Using one of the techniques I described above, you determine the constants for each of the algorithms. Let's call them Ci and Cq. Given that, we can estimate that insertion sort will be faster than Quick sort when (Ci * n2) < (Cq*(n log n)).

It should be obvious from looking at the two algorithms that Ci < Cq. The insertion sort is incredibly simple. The algorithm is nothing but comparison and swap, with a little loop overhead thrown in.

Quicksort is a little bit more complex, requiring more steps per iteration, but fewer iterations.

Consider sorting a five element array. Insertion sort will do, at worst:

  • 5 increments and comparisons of the outer loop control variable
  • 15 increments and comparisons of the inner loop control variable
  • 15 element comparisons
  • 15 swaps

Now look at Quicksort, which in the average case has to partition four subarrays. The 5-element array gets split into two subarrays of 3 and 2 elements. The 3-element subarray is further partitioned into subarrays of 1 and 2 elements. And then the two 2-element subarrays are partitioned.

So the partition method will be called four times. Each partition step requires a minimum of two swaps in addition to the comparison and swapping of elements, and other overhead. When you add it all up, you see that Quicksort does more work per iteration. When the number of iterations is small, Insertion sort does less total work even though it does more iterations.

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  • $\begingroup$ "all asymptotic analysis tells us is how the running time varies with the size of the input for a particular algorithm. It doesn't say anything about the actual running time." -- this seems self-contradicting. Also, you seem to get muddled between the points "asymptotics don't tell the whole story" and "we don't actually analyse runtime". Valid points both, but best kept separate. $\endgroup$ – Raphael Jul 13 '15 at 21:14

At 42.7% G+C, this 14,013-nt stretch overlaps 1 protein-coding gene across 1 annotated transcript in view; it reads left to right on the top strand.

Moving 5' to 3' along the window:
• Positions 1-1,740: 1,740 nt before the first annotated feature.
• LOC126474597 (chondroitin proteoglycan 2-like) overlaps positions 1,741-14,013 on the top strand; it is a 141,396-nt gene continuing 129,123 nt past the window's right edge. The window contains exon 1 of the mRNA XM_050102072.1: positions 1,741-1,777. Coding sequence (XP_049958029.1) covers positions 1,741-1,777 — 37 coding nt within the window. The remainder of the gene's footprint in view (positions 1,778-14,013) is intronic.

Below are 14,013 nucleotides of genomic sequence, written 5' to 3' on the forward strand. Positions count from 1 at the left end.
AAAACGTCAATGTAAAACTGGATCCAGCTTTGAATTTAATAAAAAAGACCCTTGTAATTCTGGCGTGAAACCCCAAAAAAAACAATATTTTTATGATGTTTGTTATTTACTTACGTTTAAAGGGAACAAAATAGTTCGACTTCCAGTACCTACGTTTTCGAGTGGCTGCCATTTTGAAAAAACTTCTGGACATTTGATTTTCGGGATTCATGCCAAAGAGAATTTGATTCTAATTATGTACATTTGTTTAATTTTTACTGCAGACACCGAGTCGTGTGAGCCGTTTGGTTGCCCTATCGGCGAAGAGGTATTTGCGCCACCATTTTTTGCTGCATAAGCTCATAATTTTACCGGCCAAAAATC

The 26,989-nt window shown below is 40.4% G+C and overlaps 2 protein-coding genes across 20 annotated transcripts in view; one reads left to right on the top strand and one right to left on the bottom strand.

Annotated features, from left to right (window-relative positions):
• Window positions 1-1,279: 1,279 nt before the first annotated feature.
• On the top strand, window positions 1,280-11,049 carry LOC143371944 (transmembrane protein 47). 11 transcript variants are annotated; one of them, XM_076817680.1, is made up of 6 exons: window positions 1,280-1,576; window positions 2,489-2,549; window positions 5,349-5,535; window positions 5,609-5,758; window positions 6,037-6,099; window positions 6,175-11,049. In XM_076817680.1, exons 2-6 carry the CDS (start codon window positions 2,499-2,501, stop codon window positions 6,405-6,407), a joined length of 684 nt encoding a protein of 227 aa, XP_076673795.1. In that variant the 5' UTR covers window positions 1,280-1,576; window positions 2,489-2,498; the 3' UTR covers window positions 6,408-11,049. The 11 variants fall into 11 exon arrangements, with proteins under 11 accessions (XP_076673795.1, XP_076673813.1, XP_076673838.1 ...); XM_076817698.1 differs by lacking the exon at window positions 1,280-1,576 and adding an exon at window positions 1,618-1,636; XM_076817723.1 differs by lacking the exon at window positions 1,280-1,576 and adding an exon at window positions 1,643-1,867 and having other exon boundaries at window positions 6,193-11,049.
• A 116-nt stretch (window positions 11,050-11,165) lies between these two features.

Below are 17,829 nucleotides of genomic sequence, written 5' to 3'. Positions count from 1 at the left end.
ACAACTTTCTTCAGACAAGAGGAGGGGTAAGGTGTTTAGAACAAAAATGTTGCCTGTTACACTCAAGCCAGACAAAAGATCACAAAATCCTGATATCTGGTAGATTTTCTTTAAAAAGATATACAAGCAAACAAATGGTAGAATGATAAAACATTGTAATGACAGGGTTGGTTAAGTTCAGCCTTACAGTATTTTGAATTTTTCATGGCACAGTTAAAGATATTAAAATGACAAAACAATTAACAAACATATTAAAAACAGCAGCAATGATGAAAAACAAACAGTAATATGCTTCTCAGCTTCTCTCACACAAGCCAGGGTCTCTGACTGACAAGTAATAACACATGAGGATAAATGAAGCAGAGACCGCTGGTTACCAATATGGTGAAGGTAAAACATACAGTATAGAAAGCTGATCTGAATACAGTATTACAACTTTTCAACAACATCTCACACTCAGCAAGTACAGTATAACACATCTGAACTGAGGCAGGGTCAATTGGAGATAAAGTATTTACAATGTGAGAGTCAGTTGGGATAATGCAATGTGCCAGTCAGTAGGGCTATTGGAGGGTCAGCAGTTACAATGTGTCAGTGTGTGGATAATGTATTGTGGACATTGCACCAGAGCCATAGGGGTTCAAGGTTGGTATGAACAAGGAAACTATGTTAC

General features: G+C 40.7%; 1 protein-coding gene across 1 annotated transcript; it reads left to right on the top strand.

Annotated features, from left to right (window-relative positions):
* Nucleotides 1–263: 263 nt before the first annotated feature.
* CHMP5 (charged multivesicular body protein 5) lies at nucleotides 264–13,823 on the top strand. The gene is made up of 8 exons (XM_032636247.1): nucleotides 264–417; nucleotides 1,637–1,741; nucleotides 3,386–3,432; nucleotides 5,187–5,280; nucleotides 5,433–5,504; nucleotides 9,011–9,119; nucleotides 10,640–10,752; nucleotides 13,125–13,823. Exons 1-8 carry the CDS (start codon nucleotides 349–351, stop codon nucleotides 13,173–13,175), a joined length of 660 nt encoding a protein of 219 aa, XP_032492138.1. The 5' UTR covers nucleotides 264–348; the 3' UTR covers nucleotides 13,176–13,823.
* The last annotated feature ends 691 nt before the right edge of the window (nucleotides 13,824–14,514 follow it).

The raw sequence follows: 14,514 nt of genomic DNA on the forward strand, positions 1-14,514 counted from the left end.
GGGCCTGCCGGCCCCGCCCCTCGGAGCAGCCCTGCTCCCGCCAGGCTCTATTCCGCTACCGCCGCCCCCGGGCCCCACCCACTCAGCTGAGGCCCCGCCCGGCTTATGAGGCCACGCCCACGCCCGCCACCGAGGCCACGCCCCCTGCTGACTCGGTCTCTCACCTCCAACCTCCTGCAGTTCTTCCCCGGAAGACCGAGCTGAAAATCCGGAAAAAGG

• $\begingroup$ @Raphael: You're right. I think my modified answer clarifies the seeming contradiction, and separates the theoretical (asymptotic) from the real-world running time. $\endgroup$ – Jim Mischel Jul 13 '15 at 23:45
  • $\begingroup$ Better, thanks. I still think your answer better fits our related reference questions (1, 2). But then, the question is maybe the same as there. We'll see which issue the OP stumbled over. $\endgroup$ – Raphael Jul 14 '15 at 5:33

the question and answers have a lot of notation. how about a picture, "worth a lot of words" and some zen-like visual/ geometric intuition? this is a simple graph of $x \log(x)$ (red) vs $x^2/15$ (green). rest of explanation (of the graph vs big O notation, etc) left as exercise to reader (eg also solve for exact region where one is supposedly "faster" than another etc, and reformulate the functions slightly so that it matches the constants $C,k$ in the question, etc).

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  • $\begingroup$ (note, apparently not widely appreciated, big-O concepts are conceptually very similar to calculus limit concepts eg defn of derivative or $\epsilon/ \delta$ rule & ideally some calculus classes would incl discussion of basics of big-O, and also note connection of concept of intercepts in algebra/ geometry for determining special constants of the eqns etc) $\endgroup$ – vzn Jul 14 '15 at 18:12

Solving $c\ n^2 = k\ n \log(n)$ for n, gives us a "point of no return" - value of n from where going upwards into n domain $O(n\log n)$ always wins : $n_{critical} = e^{-W(-c\ / \ k)}$.
W is Lambert W function ( or so called product logarithm ).

BTW it's worth to say that if $k < e\ c$, then there is no intersection point between those two curve types (no solution) , thus in this case small values of n where $O(n^2)$ wins - doesn't exist

So in general - region of n where $O(n^2)$ wins, depends on constants $c,k$. And these are directly related to operations amount/cost in loops of both type of algorithms. Bigger values of c,k indicates that some loop operations costs more for a CPU. Thus theoretically fast algorithm can be amortized by heavy operations for CPU.